Absolute Title, An exclusive title to land; a title that excludes all others not compatible with it.
Adverse Title, A title acquired by adverse possession.
Clear Title, A title free from any encumbrances, burdens, or other limitations.
Defeasible Title, A title voidable on the occurrence of a contingency, but not void on its face.
Defective Title, A title that cannot legally convey the property to which it applies, usu. because of some conflicting claim to that property.
Doubtful Title, A title that exposes the party holding it to the risk of litigation with an adverse claimant.
Equitable Title, A title that indicates beneficial interest in property and that gives the holder the right to acquire formal title.
Good Title, A title that is legally valid or effective.
Imperfect Title, A title that requires a further exercise of the granting power to pass land in fee, or that does not convey full and absolute dominion.
Legal Title, A title that evidences apparent ownership but does not necessarily signify full and complete title or beneficial interest.
Marketable Title, A title that a reasonable buyer would accept because it appears to lack any defect and to cover the entire property that the seller has purported to sell.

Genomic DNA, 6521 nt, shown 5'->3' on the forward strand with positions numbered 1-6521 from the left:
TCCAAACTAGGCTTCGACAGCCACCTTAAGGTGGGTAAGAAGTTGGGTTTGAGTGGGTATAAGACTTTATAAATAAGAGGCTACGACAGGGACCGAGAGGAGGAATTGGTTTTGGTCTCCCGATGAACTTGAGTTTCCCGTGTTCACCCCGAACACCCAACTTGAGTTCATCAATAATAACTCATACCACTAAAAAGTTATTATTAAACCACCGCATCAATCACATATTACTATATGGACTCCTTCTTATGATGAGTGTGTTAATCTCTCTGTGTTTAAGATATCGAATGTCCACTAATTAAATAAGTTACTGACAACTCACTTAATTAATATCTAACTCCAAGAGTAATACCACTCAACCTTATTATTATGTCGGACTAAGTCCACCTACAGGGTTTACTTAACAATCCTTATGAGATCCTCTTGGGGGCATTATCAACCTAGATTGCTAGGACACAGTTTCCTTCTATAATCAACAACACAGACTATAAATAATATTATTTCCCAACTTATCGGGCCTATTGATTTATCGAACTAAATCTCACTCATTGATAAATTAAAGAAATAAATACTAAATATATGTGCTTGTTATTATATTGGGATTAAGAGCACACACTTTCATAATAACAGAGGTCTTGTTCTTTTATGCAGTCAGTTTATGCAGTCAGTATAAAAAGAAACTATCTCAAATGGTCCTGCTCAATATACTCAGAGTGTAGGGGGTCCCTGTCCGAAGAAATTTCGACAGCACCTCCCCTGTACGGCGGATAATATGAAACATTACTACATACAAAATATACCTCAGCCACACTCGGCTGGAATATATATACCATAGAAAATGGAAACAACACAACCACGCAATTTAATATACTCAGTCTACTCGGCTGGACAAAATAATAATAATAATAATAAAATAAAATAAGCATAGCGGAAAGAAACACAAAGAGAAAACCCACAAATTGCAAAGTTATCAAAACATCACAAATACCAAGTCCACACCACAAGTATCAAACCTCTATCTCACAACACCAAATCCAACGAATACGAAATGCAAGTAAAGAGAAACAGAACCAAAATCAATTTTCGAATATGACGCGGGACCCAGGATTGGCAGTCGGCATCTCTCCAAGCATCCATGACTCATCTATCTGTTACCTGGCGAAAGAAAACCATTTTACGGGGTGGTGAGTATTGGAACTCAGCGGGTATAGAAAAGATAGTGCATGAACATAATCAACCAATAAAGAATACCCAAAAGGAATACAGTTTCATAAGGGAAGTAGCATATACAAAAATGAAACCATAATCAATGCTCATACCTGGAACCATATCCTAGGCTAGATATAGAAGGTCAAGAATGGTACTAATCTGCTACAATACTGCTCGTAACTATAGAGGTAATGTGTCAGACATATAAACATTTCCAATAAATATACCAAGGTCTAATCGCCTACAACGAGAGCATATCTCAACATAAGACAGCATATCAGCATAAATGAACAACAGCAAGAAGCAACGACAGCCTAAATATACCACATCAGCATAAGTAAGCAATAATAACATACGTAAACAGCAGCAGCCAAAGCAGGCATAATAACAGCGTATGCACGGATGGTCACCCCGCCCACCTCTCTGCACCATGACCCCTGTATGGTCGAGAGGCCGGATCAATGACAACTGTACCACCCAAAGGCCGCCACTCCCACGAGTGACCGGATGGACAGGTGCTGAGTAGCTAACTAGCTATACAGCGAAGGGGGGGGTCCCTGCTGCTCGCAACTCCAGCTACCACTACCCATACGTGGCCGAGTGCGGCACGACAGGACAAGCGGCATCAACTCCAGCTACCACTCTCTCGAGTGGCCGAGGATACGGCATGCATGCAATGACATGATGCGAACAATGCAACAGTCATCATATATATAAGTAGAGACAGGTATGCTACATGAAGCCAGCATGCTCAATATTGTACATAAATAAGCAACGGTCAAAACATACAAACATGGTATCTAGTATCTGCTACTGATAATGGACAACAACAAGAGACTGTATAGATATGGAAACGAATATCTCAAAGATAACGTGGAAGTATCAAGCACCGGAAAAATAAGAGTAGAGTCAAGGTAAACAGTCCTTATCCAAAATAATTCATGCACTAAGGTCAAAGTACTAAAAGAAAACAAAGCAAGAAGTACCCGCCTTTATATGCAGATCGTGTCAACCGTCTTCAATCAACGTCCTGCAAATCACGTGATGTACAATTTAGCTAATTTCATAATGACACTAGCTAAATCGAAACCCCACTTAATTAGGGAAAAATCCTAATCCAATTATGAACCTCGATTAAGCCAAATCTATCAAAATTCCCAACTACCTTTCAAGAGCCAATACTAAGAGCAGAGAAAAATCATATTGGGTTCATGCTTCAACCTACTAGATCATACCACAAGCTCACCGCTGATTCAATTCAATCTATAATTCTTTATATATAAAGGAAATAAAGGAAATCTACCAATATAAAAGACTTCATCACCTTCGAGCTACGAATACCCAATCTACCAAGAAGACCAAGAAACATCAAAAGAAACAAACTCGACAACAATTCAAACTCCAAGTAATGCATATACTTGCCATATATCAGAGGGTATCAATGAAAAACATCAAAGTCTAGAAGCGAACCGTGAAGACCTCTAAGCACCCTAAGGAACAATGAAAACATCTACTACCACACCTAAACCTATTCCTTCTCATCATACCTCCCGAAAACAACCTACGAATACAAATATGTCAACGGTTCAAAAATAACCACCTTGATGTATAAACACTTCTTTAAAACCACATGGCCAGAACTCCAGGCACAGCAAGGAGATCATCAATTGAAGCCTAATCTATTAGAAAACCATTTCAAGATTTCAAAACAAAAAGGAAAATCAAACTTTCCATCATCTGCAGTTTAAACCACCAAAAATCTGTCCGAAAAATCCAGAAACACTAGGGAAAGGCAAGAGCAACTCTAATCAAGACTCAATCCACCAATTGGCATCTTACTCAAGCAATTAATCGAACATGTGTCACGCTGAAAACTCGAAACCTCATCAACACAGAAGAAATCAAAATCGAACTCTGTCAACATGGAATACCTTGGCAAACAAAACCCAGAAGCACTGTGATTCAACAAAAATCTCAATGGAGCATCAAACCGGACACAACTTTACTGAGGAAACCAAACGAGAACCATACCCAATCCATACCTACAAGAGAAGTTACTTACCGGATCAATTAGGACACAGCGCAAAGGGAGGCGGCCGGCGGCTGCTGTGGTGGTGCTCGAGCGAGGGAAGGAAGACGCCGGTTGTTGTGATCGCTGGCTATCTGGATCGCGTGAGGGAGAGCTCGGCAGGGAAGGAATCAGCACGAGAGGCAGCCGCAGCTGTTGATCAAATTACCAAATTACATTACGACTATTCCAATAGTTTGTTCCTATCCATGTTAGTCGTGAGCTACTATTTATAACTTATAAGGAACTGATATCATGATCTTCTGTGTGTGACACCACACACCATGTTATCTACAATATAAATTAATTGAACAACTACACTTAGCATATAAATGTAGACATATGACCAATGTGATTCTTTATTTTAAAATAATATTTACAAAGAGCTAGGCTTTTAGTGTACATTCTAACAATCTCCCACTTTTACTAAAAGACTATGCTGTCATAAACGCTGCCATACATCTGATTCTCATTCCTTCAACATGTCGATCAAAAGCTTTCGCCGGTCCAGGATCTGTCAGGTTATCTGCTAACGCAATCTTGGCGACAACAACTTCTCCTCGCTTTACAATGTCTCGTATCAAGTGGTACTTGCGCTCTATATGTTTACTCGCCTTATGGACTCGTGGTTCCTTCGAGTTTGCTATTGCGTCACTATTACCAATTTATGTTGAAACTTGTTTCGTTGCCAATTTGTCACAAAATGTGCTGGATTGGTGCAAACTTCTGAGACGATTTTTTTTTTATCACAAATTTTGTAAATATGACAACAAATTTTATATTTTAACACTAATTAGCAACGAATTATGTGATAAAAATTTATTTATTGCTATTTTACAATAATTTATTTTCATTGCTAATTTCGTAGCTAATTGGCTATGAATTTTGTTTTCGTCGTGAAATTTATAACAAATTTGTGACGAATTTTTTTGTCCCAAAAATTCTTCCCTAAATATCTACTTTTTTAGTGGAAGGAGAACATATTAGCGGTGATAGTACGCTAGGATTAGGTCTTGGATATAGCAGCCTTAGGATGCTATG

Original Title, A title that creates tight for the first time.
Paramount Title, A title that is superior to another title or the claim on the same property.
Record Title, A title that appears in the public records after a deed is properly recorded.
Title Defect by Form, A title for which some defect appears on the face of the deed.
Unmarketable Title, A title that a reasonable buyer would refuse to accept because of a possible conflicting interests in or litigation over the property.
Title Registration, A system of registering title to land with the public registry, such as a county clerk’s office.
Title Search, An examination of the public records to determine whether any defects or encumbrances exist in a given property’s chain of title.
Title Standards, Criteria by which a real-estate title can be evaluated to determine whether it is defective or marketable.
Title Theory, The idea that a mortgage transfers legal title of the property to the mortgagee who retains it until the mortgage has been satisfied or foreclosed.
Lien Theory, The idea that a mortgage resembles a lien, so that the mortgagee acquires only a lien on the property and the mortgagor retains both legal and equitable title unless a valid foreclosure occurs.
[All definitions sourced from: Black’s Law Dictionary 2nd Pocket Edition (2001) Id. 419; 710, 711.]